Container technology has changed the way data science gets done. The original container use case for data science focused on what I call, “environment management”. Configuring software environments is a constant chore, especially in the open source software space, the space in which most data scientists work. It often requires trial and error. This tinkering may break dependencies such as those between software packages or between drivers and applications. Containers provided a way for analytical professionals to isolate environments from each other, allowing analysts to experiment and freeze golden-state environments. Container orchestration has the following benefits in data science work:
- Remove central IT bottlenecks in the MLOps life cycle.
- Better collaboration for data scientists when sharing code and research.
- Old projects can be instantly reproduced and rerun.
Getting models into production is a critical stage in the MLOps life cycle. What role does container technology play in getting ML/AI models into production? In order to answer this question, I’ll lean on an example from the Domino Data Science Platform. Quick background for those who aren’t familiar with Domino: it’s a platform where data scientists run their code (e.g., R, Python, etc), track their experiments, share their work and deploy models. Domino runs on-prem or on all major clouds.
In our example, consider an organization that requires model research happen on-prem for security purposes. However, this organization wishes to deploy the production model to AWS SageMaker to meet the IT requirements of their customer organization. Domino can use containers and its SageMaker Export functionality to meet the needs of this organization. I encourage you to review the blog, How to Export a Model from Domino for Deployment in Amazon SageMaker, posted on the AWS Partner Network, for a more thorough dive into SageMaker Export.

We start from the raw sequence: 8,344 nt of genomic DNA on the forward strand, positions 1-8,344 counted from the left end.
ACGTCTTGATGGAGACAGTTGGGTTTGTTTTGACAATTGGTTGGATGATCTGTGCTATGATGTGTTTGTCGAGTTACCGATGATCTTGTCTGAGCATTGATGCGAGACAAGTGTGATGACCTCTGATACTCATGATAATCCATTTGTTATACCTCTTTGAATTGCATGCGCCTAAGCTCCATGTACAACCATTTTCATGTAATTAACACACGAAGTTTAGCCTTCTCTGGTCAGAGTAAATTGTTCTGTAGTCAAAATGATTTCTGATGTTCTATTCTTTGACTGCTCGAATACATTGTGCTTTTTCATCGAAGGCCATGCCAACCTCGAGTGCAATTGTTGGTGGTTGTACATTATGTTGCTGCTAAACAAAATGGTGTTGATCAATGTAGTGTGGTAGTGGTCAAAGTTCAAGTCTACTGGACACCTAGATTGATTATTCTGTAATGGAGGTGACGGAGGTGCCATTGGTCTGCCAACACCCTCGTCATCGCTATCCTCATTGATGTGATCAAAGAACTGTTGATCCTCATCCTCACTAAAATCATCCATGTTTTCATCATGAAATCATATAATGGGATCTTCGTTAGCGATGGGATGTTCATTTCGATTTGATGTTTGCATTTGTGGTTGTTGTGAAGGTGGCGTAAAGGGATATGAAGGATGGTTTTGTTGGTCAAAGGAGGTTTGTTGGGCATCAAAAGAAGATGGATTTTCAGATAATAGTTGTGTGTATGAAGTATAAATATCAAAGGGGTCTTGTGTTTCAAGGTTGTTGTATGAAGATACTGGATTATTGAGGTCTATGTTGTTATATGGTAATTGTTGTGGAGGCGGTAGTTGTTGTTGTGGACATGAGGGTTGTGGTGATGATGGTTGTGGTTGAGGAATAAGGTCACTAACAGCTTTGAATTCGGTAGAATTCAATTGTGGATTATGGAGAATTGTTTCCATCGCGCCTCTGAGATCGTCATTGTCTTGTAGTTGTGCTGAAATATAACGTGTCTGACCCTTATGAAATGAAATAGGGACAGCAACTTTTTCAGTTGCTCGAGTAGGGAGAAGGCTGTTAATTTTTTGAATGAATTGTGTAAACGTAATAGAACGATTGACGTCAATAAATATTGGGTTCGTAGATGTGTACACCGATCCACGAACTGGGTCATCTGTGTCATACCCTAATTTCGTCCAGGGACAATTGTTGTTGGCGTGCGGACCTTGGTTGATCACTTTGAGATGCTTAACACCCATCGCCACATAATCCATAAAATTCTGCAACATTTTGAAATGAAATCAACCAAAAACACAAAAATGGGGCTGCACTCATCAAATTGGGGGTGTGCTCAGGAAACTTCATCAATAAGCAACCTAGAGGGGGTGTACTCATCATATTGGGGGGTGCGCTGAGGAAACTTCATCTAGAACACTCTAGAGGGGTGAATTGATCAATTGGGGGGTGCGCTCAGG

In this case, Domino would be installed on-prem and coordinate collaborative research as usual via containerized experiments, all run via on-prem hardware leveraging a library of container environments, which are also stored on-prem and managed by Domino. After the model has been validated, instead of deploying to the same on-prem server farm that Domino leveraged for the research, Domino packages the entire model environment into a SageMaker-compatible container that is exported to AWS SageMaker for deployment.
This is the kind of flexibility that modern organizations are requiring. They want to avoid being locked into any one architecture. Just like containers initially offered flexibility and freedom to data scientists configuring environments, they can also provide organizations flexibility and freedom in working across platforms and architectures. As data science continues to harden the MLOps pipeline with principles such as CI/CD and model validation, it is easy to believe that containers will play a key role in that evolution as well.